What is a pulse volume recording (PVR) study?
A PVR study is a noninvasive vascular test in which blood pressure cuffs and a hand-held ultrasound device (called a Doppler or transducer) are used to obtain information about arterial blood flow in the arms and legs. Noninvasive means the procedure does not require the use of needles, dyes, radiation or anesthesia. The blood pressure cuffs and Doppler are used to determine the presence, severity and general location of peripheral arterial occlusive disease.
A PVR may also be called a vascular study or Doppler segmental pressure study.
Types of PVRs
There are several types of PVRs, including:
Ankle Brachial Index (ABI)
The ABI is a measurement of the blood pressure in the lower leg compared to the blood pressure in the arm. Your physician will compare the two numbers to determine your ABI. Normally, the blood pressures in your ankle and arm should be about equal. But if your ankle pressure is half your arm pressure (or lower), it could be a sign that your leg arteries are narrowed.
The blood pressure cuffs are placed on the arm and leg and inflated, while the Doppler is used to listen to the blood flow in the leg and arm. The ABI helps your physician diagnose arterial disease in the legs, but it does not identify which arteries are blocked.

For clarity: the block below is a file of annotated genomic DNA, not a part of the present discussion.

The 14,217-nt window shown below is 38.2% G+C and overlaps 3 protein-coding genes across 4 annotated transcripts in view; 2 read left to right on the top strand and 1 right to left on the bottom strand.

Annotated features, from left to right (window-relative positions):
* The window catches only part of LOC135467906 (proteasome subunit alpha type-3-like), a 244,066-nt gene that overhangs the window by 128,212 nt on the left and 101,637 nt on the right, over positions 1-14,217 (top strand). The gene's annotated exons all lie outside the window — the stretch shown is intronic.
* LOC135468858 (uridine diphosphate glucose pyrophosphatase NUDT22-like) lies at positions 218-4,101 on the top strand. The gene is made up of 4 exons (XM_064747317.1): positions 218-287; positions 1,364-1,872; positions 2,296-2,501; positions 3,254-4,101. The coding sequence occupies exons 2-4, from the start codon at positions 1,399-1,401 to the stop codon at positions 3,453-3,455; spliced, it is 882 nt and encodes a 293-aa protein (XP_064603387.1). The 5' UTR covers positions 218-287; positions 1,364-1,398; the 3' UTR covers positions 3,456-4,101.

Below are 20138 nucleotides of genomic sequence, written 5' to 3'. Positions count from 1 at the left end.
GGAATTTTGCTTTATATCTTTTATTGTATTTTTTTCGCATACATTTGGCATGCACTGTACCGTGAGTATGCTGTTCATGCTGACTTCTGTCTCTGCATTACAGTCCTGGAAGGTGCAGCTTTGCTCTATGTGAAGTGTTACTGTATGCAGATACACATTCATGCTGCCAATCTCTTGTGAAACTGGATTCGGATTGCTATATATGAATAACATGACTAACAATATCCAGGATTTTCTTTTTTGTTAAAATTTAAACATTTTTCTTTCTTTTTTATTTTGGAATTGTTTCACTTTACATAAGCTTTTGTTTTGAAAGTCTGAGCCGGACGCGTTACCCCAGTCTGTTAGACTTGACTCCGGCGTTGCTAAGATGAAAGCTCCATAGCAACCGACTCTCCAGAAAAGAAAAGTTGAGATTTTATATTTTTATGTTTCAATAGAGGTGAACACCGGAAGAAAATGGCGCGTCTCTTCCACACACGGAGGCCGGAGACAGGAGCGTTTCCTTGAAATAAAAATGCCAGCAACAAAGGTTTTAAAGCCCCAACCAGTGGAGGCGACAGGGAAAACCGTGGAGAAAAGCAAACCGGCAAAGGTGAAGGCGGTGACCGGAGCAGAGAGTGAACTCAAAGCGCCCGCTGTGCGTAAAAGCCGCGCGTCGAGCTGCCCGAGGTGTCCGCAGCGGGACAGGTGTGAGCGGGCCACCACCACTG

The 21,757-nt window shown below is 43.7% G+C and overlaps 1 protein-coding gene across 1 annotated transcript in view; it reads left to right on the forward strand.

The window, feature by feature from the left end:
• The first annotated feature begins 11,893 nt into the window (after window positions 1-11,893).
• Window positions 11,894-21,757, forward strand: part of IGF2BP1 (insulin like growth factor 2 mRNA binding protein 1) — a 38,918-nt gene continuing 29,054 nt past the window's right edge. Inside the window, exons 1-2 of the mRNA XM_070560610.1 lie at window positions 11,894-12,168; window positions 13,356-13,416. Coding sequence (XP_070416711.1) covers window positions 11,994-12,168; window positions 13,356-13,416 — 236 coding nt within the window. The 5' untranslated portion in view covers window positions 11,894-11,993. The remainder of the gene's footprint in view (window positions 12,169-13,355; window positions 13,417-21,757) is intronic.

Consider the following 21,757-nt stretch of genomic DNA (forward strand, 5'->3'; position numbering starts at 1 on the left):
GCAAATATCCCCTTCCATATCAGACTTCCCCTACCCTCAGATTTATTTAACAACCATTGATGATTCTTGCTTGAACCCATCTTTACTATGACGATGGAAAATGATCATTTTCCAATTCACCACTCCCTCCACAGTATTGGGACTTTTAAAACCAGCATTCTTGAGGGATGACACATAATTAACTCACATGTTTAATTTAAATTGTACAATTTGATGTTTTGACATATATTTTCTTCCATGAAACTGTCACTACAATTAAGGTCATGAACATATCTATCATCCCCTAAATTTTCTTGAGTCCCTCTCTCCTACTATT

Exercise Testing PVR
During the exercise testing PVR, the patient walks on a treadmill to try to reproduce the symptoms he or she has experienced. Then, the blood pressure cuffs are placed on the patient’s arms, legs, thighs, ankles, calves and feet. The blood pressures are measured again to determine the location of the potential blockage or narrowed area.
Thoracic Outlet Testing
During thoracic outlet testing, blood pressure cuffs are placed on the patient’s upper arms. The test is performed while the patient is sitting in a chair. The technologist will move the patient’s arms in different positions and take a blood pressure measurement at each position.
Why do I need this test?
Your physician has recommended that you have this test to evaluate the blood flow in your arms and legs. This test is used to evaluate the presence of peripheral arterial disease.
How long is the test?
The test takes 30 to 90 minutes to complete. Please plan to arrive about 15 minutes before your scheduled appointment to complete the registration process.
This information is about testing and procedures and may include instructions specific to Cleveland Clinic. Please consult your physician for information pertaining to your testing.